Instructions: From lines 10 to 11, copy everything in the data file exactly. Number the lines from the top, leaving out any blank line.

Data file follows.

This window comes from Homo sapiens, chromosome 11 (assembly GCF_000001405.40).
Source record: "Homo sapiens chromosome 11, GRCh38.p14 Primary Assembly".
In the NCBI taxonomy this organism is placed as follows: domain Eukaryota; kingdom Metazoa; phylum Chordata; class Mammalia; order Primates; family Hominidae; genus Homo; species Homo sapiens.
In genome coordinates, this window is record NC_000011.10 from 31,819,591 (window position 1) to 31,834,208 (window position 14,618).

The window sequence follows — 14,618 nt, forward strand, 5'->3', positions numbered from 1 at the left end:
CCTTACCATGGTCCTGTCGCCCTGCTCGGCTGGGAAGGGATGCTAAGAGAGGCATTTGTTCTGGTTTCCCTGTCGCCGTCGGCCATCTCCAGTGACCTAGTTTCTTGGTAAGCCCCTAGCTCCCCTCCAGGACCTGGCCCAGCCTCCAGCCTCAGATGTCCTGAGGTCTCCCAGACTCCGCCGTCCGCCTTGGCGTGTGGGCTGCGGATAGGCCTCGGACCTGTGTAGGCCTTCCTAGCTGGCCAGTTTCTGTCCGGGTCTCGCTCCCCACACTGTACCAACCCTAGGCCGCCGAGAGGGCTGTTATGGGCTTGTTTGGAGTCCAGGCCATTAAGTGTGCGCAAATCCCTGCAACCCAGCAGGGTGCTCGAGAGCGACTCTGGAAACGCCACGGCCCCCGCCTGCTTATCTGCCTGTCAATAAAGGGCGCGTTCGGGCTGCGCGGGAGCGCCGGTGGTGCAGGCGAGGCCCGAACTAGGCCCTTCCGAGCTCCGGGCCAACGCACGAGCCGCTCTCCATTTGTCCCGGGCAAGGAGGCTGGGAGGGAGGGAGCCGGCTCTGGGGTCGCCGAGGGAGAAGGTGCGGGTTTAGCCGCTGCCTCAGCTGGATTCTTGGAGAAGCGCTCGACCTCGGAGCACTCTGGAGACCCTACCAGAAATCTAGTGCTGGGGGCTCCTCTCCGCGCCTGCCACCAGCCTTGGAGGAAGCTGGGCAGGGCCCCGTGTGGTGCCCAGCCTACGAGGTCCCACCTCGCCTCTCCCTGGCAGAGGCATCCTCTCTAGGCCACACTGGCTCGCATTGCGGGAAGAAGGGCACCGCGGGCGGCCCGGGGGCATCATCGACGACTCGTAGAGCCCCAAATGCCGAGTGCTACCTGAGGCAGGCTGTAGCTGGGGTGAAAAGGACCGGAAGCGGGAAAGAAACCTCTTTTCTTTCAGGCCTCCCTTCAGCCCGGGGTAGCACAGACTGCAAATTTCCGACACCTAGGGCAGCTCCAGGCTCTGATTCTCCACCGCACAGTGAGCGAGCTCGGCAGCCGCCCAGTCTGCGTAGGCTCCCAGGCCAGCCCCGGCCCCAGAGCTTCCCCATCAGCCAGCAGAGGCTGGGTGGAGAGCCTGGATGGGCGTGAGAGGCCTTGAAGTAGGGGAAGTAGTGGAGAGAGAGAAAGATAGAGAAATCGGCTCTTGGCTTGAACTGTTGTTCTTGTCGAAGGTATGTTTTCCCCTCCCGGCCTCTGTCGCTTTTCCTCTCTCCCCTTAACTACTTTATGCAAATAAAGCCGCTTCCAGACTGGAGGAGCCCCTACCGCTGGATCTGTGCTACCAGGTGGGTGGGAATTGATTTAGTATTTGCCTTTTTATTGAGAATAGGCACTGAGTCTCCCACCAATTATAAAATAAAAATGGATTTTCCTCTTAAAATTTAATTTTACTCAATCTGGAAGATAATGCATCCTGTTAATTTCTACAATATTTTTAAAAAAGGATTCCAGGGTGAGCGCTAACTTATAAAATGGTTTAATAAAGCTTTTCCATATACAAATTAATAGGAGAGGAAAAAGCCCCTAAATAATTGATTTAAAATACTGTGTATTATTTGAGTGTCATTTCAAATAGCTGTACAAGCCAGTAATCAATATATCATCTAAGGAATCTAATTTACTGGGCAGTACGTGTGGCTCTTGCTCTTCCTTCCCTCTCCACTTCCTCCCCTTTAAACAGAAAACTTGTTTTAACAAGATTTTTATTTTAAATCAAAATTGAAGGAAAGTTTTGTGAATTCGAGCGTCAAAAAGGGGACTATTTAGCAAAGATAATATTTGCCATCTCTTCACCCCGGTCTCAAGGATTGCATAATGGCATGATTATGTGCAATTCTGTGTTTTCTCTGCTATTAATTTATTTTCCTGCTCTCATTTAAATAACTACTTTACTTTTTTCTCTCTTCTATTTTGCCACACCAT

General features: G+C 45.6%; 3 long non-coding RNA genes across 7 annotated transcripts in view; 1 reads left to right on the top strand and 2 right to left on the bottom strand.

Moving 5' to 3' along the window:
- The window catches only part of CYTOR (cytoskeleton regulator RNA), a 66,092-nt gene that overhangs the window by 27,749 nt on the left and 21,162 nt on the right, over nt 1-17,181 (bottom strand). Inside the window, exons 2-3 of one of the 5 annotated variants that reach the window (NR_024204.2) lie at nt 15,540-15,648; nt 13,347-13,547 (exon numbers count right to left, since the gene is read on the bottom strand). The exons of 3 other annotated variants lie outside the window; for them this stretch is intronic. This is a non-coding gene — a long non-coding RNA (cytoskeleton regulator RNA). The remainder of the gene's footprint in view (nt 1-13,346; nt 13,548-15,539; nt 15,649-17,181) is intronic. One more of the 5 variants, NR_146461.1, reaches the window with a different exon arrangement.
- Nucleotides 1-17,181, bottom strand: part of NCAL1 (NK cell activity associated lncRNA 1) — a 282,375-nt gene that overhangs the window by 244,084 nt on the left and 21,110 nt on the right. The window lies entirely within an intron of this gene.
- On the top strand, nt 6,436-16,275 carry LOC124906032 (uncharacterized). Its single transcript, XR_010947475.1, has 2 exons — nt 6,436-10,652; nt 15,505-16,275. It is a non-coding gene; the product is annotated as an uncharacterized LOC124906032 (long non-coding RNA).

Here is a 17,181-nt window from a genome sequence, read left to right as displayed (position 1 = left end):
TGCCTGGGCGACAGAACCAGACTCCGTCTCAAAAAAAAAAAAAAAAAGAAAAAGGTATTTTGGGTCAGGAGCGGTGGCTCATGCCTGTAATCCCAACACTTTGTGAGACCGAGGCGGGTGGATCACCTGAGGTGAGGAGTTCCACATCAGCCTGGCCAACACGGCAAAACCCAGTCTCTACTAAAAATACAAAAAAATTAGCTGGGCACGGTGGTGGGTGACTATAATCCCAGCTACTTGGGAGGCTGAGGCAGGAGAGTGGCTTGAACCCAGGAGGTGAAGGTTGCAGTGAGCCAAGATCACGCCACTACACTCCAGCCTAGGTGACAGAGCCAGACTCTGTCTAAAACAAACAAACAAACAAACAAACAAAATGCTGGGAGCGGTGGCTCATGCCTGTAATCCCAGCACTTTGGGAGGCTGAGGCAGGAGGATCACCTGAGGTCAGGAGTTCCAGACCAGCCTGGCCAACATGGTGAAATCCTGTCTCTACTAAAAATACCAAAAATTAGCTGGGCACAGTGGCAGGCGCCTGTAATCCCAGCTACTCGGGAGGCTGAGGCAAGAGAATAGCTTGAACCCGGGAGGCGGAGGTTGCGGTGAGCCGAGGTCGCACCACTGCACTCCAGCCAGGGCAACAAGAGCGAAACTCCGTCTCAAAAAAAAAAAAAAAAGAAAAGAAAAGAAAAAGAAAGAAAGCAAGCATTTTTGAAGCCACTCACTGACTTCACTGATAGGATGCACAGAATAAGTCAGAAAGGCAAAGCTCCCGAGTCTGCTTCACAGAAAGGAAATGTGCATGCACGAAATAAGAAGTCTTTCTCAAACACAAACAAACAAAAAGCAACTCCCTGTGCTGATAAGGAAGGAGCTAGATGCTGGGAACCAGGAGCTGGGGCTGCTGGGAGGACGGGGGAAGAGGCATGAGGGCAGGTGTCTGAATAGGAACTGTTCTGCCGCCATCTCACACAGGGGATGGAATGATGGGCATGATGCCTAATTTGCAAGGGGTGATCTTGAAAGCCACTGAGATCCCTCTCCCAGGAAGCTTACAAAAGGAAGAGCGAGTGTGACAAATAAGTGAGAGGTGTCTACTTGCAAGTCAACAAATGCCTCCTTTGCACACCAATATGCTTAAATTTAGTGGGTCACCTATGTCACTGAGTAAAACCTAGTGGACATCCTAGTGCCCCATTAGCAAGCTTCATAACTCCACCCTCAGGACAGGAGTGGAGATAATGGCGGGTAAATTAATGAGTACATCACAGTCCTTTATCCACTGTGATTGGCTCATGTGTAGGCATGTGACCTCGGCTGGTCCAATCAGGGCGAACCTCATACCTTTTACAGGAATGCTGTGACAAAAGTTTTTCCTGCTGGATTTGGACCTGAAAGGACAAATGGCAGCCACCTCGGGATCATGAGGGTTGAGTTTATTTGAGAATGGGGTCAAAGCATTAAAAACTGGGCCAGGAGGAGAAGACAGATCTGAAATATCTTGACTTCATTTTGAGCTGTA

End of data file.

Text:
- Nucleotides 1-17,181, bottom strand: part of NCAL1 (NK cell activity associated lncRNA 1) — a 282,375-nt gene that overhangs the window by 244,084 nt on the left and 21,110 nt on the right. The window lies entirely within an intron of this gene.
- On the top strand, nt 6,436-16,275 carry LOC124906032 (uncharacterized). Its single transcript, XR_010947475.1, has 2 exons — nt 6,436-10,652; nt 15,505-16,275. It is a non-coding gene; the product is annotated as an uncharacterized LOC124906032 (long non-coding RNA).